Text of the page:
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Got Mild COVID Symptoms? Going To The Hospital Should Not Be Your First OptionThere's already a long line for testing anywayby Lei Dimarucut-Sison .
At this point, if you've been reading the news and/or are active on social media, you'd already have read so much about COVID-19: its symptoms, its methods of transmission, the best way to protect yourself and your family.
As the numbers keep rising, we can't discount the possibility that someone from our circle might also get infected. It's happened to Hollywood celebrities Tom Hanks and Rita Wilson, and to Filipino veteran actor Christopher de Leon. Keep in mind that the virus does not discriminate — anyone could catch it. Thus the need for social distancing and proper disinfection is necessary.
That said, it's also not impossible that you could get the virus yourself, despite your caution. If you get a slightly elevated temperature (use a thermometer!), body soreness, and a dry cough, naturally you'll want to get tested for COVID-19.
However, because hospitals are almost full and test kits are limited, there's a high likelihood that you'll be turned away if you go for a test. If this happens, don't go into panic mode!ADVERTISEMENT - CONTINUE READING BELOW
If your symptoms are mild and you have no history of recent travel or exposure to a confirmed case, going to the hospital should not even be your first course of action. Here's what is:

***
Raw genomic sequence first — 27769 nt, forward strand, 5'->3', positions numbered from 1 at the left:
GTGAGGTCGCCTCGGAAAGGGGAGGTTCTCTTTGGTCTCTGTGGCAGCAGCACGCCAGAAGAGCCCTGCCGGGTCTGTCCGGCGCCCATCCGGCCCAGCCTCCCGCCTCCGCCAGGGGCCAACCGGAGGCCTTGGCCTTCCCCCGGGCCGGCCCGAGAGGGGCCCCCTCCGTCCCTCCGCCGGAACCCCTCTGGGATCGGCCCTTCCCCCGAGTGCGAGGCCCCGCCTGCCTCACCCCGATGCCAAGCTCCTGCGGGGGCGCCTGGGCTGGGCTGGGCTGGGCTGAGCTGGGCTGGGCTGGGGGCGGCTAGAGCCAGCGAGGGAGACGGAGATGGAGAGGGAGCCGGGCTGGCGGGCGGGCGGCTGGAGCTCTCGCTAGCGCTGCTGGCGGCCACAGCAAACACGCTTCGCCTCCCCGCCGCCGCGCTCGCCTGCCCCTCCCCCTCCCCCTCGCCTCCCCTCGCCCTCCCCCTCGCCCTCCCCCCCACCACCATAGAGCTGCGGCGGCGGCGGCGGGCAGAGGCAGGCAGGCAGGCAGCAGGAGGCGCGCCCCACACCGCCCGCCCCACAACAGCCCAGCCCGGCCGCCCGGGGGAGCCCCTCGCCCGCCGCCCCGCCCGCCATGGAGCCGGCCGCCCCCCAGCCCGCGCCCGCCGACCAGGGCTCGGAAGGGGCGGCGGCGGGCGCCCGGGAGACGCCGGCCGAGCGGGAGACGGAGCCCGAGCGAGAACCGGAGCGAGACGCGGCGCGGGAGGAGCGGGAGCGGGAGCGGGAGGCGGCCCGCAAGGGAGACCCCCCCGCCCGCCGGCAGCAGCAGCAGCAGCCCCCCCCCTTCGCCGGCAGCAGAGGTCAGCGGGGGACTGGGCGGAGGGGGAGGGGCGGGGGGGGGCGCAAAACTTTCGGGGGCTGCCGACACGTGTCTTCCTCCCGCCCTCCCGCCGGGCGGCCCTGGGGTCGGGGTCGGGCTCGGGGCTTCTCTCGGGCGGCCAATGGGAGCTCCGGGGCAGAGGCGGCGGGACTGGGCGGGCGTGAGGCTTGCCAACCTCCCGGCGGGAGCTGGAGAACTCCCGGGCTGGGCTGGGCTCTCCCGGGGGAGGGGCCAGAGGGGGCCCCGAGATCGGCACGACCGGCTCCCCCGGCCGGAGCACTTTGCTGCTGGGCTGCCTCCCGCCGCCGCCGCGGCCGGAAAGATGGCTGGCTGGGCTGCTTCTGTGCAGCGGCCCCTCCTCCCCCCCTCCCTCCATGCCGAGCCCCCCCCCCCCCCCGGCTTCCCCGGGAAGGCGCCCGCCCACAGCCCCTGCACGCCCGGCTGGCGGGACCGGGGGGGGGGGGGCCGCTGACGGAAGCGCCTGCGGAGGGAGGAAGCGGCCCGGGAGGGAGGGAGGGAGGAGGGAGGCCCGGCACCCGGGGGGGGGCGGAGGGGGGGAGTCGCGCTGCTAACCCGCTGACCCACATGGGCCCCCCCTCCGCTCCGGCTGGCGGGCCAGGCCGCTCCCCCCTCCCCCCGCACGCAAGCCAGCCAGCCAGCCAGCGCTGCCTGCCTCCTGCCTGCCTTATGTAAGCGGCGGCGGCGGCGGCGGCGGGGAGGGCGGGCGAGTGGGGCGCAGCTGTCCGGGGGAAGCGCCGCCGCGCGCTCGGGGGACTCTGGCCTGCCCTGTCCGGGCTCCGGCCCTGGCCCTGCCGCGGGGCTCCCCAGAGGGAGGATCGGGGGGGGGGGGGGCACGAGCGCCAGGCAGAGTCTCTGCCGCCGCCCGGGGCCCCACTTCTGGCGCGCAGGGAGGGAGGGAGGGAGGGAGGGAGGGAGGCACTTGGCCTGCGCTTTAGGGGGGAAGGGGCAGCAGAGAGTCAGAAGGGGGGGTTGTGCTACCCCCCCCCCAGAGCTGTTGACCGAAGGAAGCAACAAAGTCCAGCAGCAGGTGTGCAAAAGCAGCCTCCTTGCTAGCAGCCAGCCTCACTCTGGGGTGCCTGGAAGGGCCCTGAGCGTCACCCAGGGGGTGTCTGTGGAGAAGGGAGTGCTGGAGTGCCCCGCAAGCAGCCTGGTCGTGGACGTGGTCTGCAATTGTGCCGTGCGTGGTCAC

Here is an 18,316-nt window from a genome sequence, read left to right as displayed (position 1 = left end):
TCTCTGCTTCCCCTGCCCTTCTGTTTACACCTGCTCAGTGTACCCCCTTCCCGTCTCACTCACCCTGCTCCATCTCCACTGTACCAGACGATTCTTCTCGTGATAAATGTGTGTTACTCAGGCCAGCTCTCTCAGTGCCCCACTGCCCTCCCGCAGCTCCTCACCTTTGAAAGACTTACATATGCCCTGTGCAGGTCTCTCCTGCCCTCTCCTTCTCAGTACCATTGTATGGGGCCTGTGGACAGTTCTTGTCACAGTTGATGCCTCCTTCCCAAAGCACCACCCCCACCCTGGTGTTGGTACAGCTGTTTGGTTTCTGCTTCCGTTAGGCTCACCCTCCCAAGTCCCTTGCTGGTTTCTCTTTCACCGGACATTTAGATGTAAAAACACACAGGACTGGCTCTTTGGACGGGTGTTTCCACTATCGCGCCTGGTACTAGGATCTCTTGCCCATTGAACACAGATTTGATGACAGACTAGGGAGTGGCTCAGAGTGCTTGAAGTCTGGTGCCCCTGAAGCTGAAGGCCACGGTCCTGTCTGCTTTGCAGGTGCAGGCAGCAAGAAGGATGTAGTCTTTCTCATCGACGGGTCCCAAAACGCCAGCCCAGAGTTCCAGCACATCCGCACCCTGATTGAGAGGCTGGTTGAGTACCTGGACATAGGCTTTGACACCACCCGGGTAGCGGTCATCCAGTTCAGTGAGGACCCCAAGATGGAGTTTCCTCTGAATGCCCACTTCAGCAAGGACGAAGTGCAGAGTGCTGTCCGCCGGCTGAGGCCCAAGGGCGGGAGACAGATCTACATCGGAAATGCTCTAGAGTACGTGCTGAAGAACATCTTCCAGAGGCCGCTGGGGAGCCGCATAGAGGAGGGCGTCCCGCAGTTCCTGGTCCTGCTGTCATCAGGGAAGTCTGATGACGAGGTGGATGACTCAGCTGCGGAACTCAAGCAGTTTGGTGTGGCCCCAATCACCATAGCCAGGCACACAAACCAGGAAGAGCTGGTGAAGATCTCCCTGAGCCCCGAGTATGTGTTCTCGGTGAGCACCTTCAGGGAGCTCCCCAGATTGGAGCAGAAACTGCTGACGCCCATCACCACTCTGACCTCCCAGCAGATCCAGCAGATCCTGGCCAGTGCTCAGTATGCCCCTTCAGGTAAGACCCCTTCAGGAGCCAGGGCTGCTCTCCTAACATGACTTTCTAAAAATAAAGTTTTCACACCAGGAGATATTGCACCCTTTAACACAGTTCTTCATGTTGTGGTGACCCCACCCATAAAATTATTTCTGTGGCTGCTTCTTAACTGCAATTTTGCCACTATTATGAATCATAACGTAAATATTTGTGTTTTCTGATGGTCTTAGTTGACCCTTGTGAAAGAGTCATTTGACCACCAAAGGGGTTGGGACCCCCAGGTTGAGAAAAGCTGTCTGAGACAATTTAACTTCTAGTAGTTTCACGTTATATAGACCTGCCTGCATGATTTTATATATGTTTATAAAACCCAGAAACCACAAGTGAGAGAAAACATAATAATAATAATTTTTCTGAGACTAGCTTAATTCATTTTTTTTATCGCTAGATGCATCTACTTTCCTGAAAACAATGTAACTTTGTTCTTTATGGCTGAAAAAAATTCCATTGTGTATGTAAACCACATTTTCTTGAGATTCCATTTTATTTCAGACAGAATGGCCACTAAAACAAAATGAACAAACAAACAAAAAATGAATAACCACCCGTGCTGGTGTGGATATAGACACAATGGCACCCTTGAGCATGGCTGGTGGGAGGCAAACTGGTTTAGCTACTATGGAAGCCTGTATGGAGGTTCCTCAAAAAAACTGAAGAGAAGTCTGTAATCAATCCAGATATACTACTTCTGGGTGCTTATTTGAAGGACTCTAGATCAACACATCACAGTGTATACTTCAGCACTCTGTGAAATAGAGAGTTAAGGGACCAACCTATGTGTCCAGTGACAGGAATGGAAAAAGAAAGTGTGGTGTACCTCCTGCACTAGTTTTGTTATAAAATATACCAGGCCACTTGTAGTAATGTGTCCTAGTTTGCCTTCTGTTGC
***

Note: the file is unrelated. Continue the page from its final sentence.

First and foremost, self-isolate.
Go on a self quarantine and physically separate yourself from the rest of your household when you start feeling the symptoms. Whether it's really COVID-19 or a case of the flu, you don't want your family members to get sick too. Use a separate room and bathroom, if possible, or disinfect properly each time. Self-isolation should be done for no less than 14 days.
Dr. Tony Yuan, medical director of Doctor on Demand, says, "Avoid sharing personal household items. Set aside separate dishes, drinking glasses, eating utensils, towels, and bedding solely for your use."
This cannot be over-emphasized. Staying hydrated can help ease some of your symptoms and help you heal much faster. Aside from water, Dr. Yuan says drinks with added electrolytes like Gatorade or Pedialyte may also help.ADVERTISEMENT - CONTINUE READING BELOW
"Your ability to urinate and have bowel movements should not decrease when you are sick at home, as that could be a sign of not taking in enough fluids and food and lead to dehydration — making you sicker and in need of care in a health facility," Dr. Daniel Berliner, a physician, told Huffpost.
Needless to say, you also need to eat healthily to keep your immune system up.
Be mindful of your hygiene.
The coronavirus can easily get transmitted by direct contact or by touching contaminated surfaces. It can also travel to another host through your sneeze, or the trajectory of your saliva when you cough.
That said, never take for granted the importance of frequent handwashing with soap and water, of covering your nose and mouth when you cough or sneeze (alternately you can also use your sleeve or elbow), and wiping down surfaces and frequently-used things around your home like door knobs, faucets, and flush handles with a disinfectant.ADVERTISEMENT - CONTINUE READING BELOW
Monitor your symptoms.
Keep your temperature and other symptoms in check. See if you develop new ones, like difficulty in breathing.
The good news? "In most people, the mild symptoms will remain mild and, whether coronavirus, a cold, or the flu, the symptoms will decrease over this 14-day isolation period," says Berliner. You can also give your doctor a call to check, in lieu of a hospital visit, unless absolutely necessary.
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